Manitoba First Nation cheers on hometown NHL player taking on the Jets in playoffs

Vegas Golden Knights defenseman Zach Whitecloud celebrates with his teammates after scoring against the visiting Minnesota Wild during the first period of an NHL game earlier month. (David Becker/Associated Press - image credit)
Vegas Golden Knights defenseman Zach Whitecloud celebrates with his teammates after scoring against the visiting Minnesota Wild during the first period of an NHL game earlier month. (David Becker/Associated Press - image credit)

While most Manitobans are hoping to see the Winnipeg Jets bring home a first-round win against the Vegas Golden Knights, at least one community is tucking away their whiteout gear and cheering for the other team — for now.

Vegas Golden Knights defenceman Zach Whitecloud was born in Brandon, Man., but Sioux Valley Dakota Nation is his home.

His dad, Tim Whitecloud, is a band councillor on the First Nation and said the whole community is rallying behind him.

"He's got a large following of fans," Tim said. "I know there's even Winnipeg Jets fans that are supporting him, not necessarily Vegas, but supporting him and his quest here for the Stanley Cup."

Sioux Valley is a small community of around 2,400 people located roughly 50 kilometres west of Brandon.

Back to his backyard

Tim spoke to CBC News on his way to catch a flight to Las Vegas from North Dakota on Monday afternoon.

"I was really anticipating the matchup with the Jets here, and again, it's right in our backyard," he said. "We grew up in Manitoba and he played some tournaments in Winnipeg and a few other guys on their team originate from [here] so I think it's really exciting."

Submitted by Tim Whitecloud
Submitted by Tim Whitecloud

There are four Manitobans on the Golden Knights roster, including captain and Winnipegger Mark Stone, who will be playing his first game Tuesday in three months since having his second back surgery.

Zach is the first NHL player to come from the Sioux Valley Dakota Nation and his dad said the community is looking forward to watching the series. He said they will be staying up till 'the bitter end' no matter how late the games last.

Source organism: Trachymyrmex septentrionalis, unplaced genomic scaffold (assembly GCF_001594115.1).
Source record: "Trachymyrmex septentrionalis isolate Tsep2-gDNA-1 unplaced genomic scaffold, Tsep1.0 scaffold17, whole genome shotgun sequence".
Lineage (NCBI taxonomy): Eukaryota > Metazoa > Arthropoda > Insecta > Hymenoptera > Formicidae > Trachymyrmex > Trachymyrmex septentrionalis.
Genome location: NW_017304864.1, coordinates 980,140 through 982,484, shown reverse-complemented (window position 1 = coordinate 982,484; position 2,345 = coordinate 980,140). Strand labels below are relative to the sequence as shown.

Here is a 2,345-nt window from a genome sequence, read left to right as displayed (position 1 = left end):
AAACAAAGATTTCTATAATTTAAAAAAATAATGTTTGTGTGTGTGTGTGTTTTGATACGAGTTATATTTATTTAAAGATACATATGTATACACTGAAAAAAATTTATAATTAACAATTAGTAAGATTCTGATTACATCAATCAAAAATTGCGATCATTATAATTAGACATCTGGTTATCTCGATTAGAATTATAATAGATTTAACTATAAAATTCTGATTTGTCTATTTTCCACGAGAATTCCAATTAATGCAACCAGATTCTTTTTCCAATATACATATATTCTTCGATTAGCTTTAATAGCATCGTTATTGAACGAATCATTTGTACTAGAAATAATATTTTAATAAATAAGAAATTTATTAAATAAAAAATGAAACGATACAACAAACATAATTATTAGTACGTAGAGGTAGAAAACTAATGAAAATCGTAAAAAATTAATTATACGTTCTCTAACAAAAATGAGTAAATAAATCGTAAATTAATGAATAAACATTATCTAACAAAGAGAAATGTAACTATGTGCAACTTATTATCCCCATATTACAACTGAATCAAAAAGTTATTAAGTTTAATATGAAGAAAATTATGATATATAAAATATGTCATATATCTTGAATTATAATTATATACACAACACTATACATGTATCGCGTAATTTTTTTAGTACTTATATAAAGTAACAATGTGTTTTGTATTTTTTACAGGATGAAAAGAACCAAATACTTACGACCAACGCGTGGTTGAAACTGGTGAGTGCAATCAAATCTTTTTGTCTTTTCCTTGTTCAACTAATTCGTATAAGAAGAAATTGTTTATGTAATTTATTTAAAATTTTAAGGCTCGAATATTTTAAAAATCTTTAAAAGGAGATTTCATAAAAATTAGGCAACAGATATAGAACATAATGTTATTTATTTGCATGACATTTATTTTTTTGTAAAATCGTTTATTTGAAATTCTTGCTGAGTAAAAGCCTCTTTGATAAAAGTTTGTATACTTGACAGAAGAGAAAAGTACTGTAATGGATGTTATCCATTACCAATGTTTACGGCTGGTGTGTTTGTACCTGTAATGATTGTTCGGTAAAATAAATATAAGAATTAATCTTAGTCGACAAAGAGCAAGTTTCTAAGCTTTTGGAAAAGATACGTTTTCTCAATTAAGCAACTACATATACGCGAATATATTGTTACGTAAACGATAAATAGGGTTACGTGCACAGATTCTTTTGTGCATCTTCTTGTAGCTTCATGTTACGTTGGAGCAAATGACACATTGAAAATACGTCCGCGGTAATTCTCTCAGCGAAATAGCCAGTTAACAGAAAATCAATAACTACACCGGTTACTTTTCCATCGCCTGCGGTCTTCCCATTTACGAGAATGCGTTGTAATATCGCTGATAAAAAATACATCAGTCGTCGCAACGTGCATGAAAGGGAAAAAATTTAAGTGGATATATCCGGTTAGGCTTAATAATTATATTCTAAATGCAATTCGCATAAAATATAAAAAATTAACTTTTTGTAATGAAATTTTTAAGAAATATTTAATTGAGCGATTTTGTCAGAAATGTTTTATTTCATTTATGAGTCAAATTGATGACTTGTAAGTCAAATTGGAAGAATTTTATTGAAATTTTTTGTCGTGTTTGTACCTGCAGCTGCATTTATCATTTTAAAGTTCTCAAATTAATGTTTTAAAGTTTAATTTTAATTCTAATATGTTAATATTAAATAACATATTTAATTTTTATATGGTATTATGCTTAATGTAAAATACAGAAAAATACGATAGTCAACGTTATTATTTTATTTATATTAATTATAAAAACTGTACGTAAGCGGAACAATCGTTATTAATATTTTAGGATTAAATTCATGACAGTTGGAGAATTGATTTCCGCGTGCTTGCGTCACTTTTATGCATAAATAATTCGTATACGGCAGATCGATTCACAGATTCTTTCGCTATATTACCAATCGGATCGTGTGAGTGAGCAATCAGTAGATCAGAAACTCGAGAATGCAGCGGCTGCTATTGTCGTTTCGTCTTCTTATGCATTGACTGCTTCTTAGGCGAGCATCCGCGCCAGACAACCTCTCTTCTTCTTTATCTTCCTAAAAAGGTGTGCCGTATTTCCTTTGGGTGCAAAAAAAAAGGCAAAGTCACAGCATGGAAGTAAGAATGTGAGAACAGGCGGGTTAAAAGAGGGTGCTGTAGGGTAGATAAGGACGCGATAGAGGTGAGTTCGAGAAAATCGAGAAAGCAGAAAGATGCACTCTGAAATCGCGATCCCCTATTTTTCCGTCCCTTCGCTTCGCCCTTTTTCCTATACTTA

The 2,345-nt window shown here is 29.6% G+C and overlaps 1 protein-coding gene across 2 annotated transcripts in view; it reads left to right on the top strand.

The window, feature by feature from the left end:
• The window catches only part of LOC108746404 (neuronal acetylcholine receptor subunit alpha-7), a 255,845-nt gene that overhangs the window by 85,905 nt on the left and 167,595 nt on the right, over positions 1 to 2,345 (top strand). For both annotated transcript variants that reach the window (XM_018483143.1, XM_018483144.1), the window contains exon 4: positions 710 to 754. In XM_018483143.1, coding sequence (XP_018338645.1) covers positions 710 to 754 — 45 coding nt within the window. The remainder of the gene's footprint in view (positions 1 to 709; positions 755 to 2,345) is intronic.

"I know a lot of our elderly people from back home, some of them say they never used to watch hockey up until Zach made in to the NHL," he said.

"They're loyal to staying up from nine till midnight and watching the game. They say that they may need to take some after supper naps, but they all are very proud."

Tim said a group is trying to get a watch party going at the local community hall so that everyone has the opportunity to take in the game.

Sioux Valley Dakota Nation Chief Jennifer Bone said everyone is excited in the community, especially many of the children.

Lucas Peltier/Associated Press
Lucas Peltier/Associated Press

"A lot of youth look up to him," he said. "Our community is pretty proud of him, you know, a community member representing us at that level."

Bone said Zach often comes back to the community in the off-season and takes time to speak at events and attend the annual powwow.

"It's always a great opportunity for our kids … they're always anxious, really excited and wanting to meet him, wanting to get photos and autographs."

Submitted by Tim Whitecloud
Submitted by Tim Whitecloud

The Sioux Valley Dakota Nation helped support Zach as a hockey player growing up. The council and chief at the time provided funding to help his parents cover his youth hockey fees and travel costs as part of a program that's available to all families in the community.

"It's important that we have our youth involved in those activities because it helps them to create their own confidence, to make friends. The young ones need to be able to participate in sports. We're a big supporter of that with our youth in the community."

Now Bone and the community continue to support Zach as he lives out his childhood dream.

"Community pride is what it comes down to," she said.

Speaking with reporters Sunday afternoon after practice in Las Vegas, Zach said he is looking forward to the series, especially after the team missed out on making the playoffs last year.

"Just getting anxious and excited," he said. "Now that the regular season is over it's, you know, settling in a bit more of that … we're getting down to it right away. So everyone's excited, everyone's ready to get going."

Zach said once it was determined they would be playing the Jets, his phone lit up with messages from friends back home.

"They were all pretty pumped up," he said. "Whether they're gonna, you know, be in the whiteout area outside or in the building, you know, it's where I grew up playing hockey so it's kind of cool to be able to go back there."

Zach signed a three-year entry-level contract with Vegas in 2018. He inked a six-year extension with the Golden Knights in 2021.

This season, he amassed five goals and 12 points in 59 games, and added 41 penalty minutes.